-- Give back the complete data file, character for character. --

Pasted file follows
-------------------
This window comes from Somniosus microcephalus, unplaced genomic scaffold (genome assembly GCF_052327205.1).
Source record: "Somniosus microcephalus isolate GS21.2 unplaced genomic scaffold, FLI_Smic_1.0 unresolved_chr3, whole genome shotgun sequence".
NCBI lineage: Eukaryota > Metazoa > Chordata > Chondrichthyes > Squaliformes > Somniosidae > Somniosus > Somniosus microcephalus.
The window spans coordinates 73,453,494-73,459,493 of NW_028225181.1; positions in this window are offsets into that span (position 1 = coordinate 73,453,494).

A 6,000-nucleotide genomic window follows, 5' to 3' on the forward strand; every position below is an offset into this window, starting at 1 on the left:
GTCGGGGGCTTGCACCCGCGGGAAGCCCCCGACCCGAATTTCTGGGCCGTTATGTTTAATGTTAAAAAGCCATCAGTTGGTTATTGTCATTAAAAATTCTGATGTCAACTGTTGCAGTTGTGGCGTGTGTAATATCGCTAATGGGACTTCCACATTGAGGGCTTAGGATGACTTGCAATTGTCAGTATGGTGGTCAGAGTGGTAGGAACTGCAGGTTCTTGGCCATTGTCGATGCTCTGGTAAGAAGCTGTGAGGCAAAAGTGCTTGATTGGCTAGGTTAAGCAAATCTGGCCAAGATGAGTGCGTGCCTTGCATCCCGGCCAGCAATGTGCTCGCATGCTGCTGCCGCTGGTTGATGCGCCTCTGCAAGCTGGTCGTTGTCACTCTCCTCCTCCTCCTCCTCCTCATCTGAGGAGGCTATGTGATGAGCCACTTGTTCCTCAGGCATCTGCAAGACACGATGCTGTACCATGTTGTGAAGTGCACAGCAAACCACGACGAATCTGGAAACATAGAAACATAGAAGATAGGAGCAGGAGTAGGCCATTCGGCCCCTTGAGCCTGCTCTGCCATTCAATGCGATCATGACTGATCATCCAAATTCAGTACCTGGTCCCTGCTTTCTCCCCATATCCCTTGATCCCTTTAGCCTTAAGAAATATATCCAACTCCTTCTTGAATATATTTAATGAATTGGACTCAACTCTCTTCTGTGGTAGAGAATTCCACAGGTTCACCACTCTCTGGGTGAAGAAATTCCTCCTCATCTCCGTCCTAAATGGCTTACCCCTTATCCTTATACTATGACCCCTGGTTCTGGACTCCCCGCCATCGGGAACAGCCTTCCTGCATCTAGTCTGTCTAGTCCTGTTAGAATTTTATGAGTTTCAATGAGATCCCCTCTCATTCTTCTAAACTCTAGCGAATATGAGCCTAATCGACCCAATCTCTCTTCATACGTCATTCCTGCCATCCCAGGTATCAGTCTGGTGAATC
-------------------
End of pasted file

This window comes from Somniosus microcephalus, unplaced genomic scaffold (genome assembly GCF_052327205.1).
Source record: "Somniosus microcephalus isolate GS21.2 unplaced genomic scaffold, FLI_Smic_1.0 unresolved_chr3, whole genome shotgun sequence".
NCBI lineage: Eukaryota > Metazoa > Chordata > Chondrichthyes > Squaliformes > Somniosidae > Somniosus > Somniosus microcephalus.
The window spans coordinates 73,453,494-73,459,493 of NW_028225181.1; positions in this window are offsets into that span (position 1 = coordinate 73,453,494).

A 6,000-nucleotide genomic window follows, 5' to 3' on the forward strand; every position below is an offset into this window, starting at 1 on the left:
GTCGGGGGCTTGCACCCGCGGGAAGCCCCCGACCCGAATTTCTGGGCCGTTATGTTTAATGTTAAAAAGCCATCAGTTGGTTATTGTCATTAAAAATTCTGATGTCAACTGTTGCAGTTGTGGCGTGTGTAATATCGCTAATGGGACTTCCACATTGAGGGCTTAGGATGACTTGCAATTGTCAGTATGGTGGTCAGAGTGGTAGGAACTGCAGGTTCTTGGCCATTGTCGATGCTCTGGTAAGAAGCTGTGAGGCAAAAGTGCTTGATTGGCTAGGTTAAGCAAATCTGGCCAAGATGAGTGCGTGCCTTGCATCCCGGCCAGCAATGTGCTCGCATGCTGCTGCCGCTGGTTGATGCGCCTCTGCAAGCTGGTCGTTGTCACTCTCCTCCTCCTCCTCCTCCTCATCTGAGGAGGCTATGTGATGAGCCACTTGTTCCTCAGGCATCTGCAAGACACGATGCTGTACCATGTTGTGAAGTGCACAGCAAACCACGACGAATCTGGAAACATAGAAACATAGAAGATAGGAGCAGGAGTAGGCCATTCGGCCCCTTGAGCCTGCTCTGCCATTCAATGCGATCATGACTGATCATCCAAATTCAGTACCTGGTCCCTGCTTTCTCCCCATATCCCTTGATCCCTTTAGCCTTAAGAAATATATCCAACTCCTTCTTGAATATATTTAATGAATTGGACTCAACTCTCTTCTGTGGTAGAGAATTCCACAGGTTCACCACTCTCTGGGTGAAGAAATTCCTCCTCATCTCCGTCCTAAATGGCTTACCCCTTATCCTTATACTATGACCCCTGGTTCTGGACTCCCCGCCATCGGGAACAGCCTTCCTGCATCTAGTCTGTCTAGTCCTGTTAGAATTTTATGAGTTTCAATGAGATCCCCTCTCATTCTTCTAAACTCTAGCGAATATGAGCCTAATCGACCCAATCTCTCTTCATACGTCATTCCTGCCATCCCAGGTATCAGTCTGGTGAATC